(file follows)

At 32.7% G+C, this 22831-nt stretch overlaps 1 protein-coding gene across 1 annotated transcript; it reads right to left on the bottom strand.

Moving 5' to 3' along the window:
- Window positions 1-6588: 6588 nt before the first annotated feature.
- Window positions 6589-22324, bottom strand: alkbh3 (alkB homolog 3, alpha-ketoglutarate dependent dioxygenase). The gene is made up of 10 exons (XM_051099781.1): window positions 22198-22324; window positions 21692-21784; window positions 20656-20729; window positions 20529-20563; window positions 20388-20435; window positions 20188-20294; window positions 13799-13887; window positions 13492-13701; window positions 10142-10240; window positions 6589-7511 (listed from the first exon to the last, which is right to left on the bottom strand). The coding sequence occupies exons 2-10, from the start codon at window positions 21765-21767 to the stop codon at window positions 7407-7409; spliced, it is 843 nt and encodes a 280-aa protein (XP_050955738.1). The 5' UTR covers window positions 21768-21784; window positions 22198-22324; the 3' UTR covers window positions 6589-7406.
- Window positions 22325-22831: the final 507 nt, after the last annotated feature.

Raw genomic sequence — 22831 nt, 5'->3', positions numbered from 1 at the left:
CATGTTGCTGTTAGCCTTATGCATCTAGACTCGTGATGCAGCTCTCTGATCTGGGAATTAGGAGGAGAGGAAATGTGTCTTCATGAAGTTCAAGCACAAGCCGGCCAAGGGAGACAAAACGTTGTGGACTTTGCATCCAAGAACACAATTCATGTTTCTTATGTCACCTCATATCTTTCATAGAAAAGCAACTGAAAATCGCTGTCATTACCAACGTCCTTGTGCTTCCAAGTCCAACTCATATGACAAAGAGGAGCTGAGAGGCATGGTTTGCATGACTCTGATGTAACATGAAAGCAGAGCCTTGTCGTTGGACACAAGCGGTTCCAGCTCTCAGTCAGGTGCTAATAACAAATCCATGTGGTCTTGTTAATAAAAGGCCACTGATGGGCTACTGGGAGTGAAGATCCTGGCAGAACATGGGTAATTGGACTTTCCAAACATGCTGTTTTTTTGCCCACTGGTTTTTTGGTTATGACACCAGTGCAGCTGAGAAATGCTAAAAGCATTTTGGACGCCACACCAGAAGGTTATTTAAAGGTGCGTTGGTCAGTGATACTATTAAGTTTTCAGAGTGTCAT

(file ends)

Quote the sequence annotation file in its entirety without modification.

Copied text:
At 32.7% G+C, this 22831-nt stretch overlaps 1 protein-coding gene across 1 annotated transcript; it reads right to left on the bottom strand.

Moving 5' to 3' along the window:
- Window positions 1-6588: 6588 nt before the first annotated feature.
- Window positions 6589-22324, bottom strand: alkbh3 (alkB homolog 3, alpha-ketoglutarate dependent dioxygenase). The gene is made up of 10 exons (XM_051099781.1): window positions 22198-22324; window positions 21692-21784; window positions 20656-20729; window positions 20529-20563; window positions 20388-20435; window positions 20188-20294; window positions 13799-13887; window positions 13492-13701; window positions 10142-10240; window positions 6589-7511 (listed from the first exon to the last, which is right to left on the bottom strand). The coding sequence occupies exons 2-10, from the start codon at window positions 21765-21767 to the stop codon at window positions 7407-7409; spliced, it is 843 nt and encodes a 280-aa protein (XP_050955738.1). The 5' UTR covers window positions 21768-21784; window positions 22198-22324; the 3' UTR covers window positions 6589-7406.
- Window positions 22325-22831: the final 507 nt, after the last annotated feature.

Raw genomic sequence — 22831 nt, 5'->3', positions numbered from 1 at the left:
CATGTTGCTGTTAGCCTTATGCATCTAGACTCGTGATGCAGCTCTCTGATCTGGGAATTAGGAGGAGAGGAAATGTGTCTTCATGAAGTTCAAGCACAAGCCGGCCAAGGGAGACAAAACGTTGTGGACTTTGCATCCAAGAACACAATTCATGTTTCTTATGTCACCTCATATCTTTCATAGAAAAGCAACTGAAAATCGCTGTCATTACCAACGTCCTTGTGCTTCCAAGTCCAACTCATATGACAAAGAGGAGCTGAGAGGCATGGTTTGCATGACTCTGATGTAACATGAAAGCAGAGCCTTGTCGTTGGACACAAGCGGTTCCAGCTCTCAGTCAGGTGCTAATAACAAATCCATGTGGTCTTGTTAATAAAAGGCCACTGATGGGCTACTGGGAGTGAAGATCCTGGCAGAACATGGGTAATTGGACTTTCCAAACATGCTGTTTTTTTGCCCACTGGTTTTTTGGTTATGACACCAGTGCAGCTGAGAAATGCTAAAAGCATTTTGGACGCCACACCAGAAGGTTATTTAAAGGTGCGTTGGTCAGTGATACTATTAAGTTTTCAGAGTGTCAT